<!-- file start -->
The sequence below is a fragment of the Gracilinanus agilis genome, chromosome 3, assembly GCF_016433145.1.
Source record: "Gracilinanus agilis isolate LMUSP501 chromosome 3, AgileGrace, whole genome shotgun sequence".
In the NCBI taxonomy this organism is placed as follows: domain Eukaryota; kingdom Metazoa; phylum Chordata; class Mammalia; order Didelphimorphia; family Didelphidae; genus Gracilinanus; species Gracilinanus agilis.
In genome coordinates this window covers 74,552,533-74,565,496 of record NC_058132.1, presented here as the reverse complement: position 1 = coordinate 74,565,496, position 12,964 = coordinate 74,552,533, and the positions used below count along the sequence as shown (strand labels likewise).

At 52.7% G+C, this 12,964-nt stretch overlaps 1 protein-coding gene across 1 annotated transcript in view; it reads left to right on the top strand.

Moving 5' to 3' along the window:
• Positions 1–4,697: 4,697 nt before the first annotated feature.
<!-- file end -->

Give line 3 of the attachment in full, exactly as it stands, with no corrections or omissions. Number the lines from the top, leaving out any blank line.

In the NCBI taxonomy this organism is placed as follows: domain Eukaryota; kingdom Metazoa; phylum Chordata; class Mammalia; order Didelphimorphia; family Didelphidae; genus Gracilinanus; species Gracilinanus agilis.